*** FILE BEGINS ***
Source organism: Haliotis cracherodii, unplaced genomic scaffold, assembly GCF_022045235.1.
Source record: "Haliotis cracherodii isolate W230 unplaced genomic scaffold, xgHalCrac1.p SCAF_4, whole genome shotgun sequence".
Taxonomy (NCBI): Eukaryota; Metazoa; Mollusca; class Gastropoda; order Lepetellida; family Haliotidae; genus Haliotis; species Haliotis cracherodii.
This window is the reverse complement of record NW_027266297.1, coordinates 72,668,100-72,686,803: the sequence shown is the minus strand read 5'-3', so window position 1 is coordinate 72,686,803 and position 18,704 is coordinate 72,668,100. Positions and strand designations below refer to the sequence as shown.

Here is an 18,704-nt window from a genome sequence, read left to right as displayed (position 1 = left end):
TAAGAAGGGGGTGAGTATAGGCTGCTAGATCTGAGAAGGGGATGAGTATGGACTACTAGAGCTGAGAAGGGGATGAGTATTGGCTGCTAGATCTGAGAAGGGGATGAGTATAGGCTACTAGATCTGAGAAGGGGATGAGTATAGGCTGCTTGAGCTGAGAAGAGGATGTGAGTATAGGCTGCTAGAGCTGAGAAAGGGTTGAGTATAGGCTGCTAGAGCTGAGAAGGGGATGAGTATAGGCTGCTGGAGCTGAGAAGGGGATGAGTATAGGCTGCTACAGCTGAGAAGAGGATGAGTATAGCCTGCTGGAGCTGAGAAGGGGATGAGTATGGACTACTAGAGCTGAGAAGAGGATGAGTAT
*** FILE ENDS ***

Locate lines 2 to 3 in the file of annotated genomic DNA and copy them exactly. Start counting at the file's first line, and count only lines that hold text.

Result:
Source record: "Haliotis cracherodii isolate W230 unplaced genomic scaffold, xgHalCrac1.p SCAF_4, whole genome shotgun sequence".
Taxonomy (NCBI): Eukaryota; Metazoa; Mollusca; class Gastropoda; order Lepetellida; family Haliotidae; genus Haliotis; species Haliotis cracherodii.